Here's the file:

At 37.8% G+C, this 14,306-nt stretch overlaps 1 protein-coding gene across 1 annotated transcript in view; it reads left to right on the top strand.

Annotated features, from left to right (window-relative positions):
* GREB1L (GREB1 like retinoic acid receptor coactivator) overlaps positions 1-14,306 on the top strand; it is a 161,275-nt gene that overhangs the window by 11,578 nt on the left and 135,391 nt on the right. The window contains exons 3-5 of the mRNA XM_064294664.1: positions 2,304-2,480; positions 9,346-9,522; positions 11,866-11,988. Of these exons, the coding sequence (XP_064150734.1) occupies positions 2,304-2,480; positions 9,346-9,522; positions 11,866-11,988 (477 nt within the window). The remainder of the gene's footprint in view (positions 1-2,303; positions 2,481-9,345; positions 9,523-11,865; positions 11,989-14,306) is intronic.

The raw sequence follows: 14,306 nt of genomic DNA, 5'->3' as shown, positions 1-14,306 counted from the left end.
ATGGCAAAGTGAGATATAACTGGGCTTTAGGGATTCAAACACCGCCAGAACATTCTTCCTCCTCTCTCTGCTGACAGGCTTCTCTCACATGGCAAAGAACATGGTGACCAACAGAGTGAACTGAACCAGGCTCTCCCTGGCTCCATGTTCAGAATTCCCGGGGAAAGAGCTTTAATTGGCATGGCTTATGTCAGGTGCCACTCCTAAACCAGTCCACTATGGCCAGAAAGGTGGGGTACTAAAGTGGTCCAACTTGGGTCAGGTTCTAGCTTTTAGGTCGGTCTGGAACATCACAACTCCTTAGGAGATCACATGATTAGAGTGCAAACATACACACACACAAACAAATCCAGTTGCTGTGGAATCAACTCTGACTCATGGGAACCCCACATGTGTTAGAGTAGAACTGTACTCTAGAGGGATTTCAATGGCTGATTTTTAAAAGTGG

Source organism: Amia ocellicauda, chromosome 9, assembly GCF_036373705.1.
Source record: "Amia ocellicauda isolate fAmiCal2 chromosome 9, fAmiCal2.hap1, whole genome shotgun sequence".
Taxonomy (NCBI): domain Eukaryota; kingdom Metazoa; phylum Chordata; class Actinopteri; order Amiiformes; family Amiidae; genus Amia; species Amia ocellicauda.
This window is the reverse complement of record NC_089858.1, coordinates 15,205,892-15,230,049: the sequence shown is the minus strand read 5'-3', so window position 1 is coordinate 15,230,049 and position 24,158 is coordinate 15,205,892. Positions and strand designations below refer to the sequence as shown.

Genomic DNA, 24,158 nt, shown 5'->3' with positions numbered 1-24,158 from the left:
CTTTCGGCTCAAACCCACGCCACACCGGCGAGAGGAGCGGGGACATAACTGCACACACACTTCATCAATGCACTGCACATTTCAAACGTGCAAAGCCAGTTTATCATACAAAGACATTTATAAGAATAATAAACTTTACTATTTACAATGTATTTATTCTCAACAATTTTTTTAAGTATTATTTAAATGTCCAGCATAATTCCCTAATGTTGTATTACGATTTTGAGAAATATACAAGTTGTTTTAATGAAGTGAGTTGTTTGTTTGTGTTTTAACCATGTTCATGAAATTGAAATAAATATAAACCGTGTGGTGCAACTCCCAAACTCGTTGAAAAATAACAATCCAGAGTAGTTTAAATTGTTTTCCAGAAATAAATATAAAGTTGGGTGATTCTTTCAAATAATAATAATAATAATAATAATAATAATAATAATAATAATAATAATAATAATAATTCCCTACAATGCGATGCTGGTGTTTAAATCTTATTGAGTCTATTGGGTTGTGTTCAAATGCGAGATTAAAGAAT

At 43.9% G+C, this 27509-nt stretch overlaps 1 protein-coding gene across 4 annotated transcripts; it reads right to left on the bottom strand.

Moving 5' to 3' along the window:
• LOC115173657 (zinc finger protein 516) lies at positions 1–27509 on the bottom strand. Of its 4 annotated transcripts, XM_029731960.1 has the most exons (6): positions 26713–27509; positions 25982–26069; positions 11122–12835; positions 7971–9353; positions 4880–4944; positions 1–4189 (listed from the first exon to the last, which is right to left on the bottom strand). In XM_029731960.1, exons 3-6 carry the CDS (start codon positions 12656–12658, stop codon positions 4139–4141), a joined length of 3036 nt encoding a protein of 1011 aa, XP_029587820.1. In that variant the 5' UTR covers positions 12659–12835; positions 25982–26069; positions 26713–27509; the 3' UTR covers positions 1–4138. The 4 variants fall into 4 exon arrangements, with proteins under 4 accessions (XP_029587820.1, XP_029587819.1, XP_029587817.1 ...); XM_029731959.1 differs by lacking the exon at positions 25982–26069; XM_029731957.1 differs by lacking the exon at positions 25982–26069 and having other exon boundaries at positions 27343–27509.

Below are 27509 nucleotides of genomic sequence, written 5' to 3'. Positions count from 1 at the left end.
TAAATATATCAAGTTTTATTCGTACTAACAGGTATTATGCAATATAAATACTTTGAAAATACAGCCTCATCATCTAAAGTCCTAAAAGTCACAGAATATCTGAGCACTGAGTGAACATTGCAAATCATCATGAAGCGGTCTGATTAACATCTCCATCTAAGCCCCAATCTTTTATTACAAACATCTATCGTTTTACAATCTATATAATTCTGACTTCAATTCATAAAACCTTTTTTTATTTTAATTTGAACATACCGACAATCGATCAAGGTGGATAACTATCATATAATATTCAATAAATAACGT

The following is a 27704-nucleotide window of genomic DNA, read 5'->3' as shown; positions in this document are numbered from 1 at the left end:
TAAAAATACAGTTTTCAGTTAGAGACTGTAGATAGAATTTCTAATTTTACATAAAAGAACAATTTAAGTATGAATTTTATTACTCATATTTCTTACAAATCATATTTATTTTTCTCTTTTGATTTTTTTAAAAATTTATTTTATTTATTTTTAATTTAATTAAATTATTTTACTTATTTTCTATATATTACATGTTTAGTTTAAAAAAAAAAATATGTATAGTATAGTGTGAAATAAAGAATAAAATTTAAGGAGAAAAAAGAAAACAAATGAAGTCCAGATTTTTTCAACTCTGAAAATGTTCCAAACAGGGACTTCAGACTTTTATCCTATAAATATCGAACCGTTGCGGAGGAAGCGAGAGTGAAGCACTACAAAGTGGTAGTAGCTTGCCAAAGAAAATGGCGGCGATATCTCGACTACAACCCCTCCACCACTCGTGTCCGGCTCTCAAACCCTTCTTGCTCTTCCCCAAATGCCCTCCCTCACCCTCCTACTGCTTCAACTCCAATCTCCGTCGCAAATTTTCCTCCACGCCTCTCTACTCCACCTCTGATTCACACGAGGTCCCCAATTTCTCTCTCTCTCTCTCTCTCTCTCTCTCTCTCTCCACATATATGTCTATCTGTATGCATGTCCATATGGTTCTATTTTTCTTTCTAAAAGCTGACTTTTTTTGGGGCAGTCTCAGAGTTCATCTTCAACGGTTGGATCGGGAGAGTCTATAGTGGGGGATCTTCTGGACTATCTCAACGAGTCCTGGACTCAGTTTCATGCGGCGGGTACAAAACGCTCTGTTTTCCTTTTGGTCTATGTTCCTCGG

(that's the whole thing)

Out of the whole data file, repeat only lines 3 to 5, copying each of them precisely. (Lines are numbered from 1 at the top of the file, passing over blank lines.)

* GREB1L (GREB1 like retinoic acid receptor coactivator) overlaps positions 1-14,306 on the top strand; it is a 161,275-nt gene that overhangs the window by 11,578 nt on the left and 135,391 nt on the right. The window contains exons 3-5 of the mRNA XM_064294664.1: positions 2,304-2,480; positions 9,346-9,522; positions 11,866-11,988. Of these exons, the coding sequence (XP_064150734.1) occupies positions 2,304-2,480; positions 9,346-9,522; positions 11,866-11,988 (477 nt within the window). The remainder of the gene's footprint in view (positions 1-2,303; positions 2,481-9,345; positions 9,523-11,865; positions 11,989-14,306) is intronic.

The raw sequence follows: 14,306 nt of genomic DNA, 5'->3' as shown, positions 1-14,306 counted from the left end.
ATGGCAAAGTGAGATATAACTGGGCTTTAGGGATTCAAACACCGCCAGAACATTCTTCCTCCTCTCTCTGCTGACAGGCTTCTCTCACATGGCAAAGAACATGGTGACCAACAGAGTGAACTGAACCAGGCTCTCCCTGGCTCCATGTTCAGAATTCCCGGGGAAAGAGCTTTAATTGGCATGGCTTATGTCAGGTGCCACTCCTAAACCAGTCCACTATGGCCAGAAAGGTGGGGTACTAAAGTGGTCCAACTTGGGTCAGGTTCTAGCTTTTAGGTCGGTCTGGAACATCACAACTCCTTAGGAGATCACATGATTAGAGTGCAAACATACACACACACAAACAAATCCAGTTGCTGTGGAATCAACTCTGACTCATGGGAACCCCACATGTGTTAGAGTAGAACTGTACTCTAGAGGGATTTCAATGGCTGATTTTTAAAAGTGG